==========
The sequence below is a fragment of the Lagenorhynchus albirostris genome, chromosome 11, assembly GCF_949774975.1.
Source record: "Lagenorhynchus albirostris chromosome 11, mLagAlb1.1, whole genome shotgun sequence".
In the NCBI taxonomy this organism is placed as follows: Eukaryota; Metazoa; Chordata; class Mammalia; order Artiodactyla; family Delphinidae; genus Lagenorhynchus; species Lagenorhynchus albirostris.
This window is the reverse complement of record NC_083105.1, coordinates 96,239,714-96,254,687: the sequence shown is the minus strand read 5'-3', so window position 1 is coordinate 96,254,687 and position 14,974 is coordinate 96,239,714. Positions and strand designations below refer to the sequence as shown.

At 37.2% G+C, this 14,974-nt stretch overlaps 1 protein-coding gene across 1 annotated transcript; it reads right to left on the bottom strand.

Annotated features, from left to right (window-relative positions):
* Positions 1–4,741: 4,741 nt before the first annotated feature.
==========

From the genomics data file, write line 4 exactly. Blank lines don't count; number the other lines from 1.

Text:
This window is the reverse complement of record NC_083105.1, coordinates 96,239,714-96,254,687: the sequence shown is the minus strand read 5'-3', so window position 1 is coordinate 96,254,687 and position 14,974 is coordinate 96,239,714. Positions and strand designations below refer to the sequence as shown.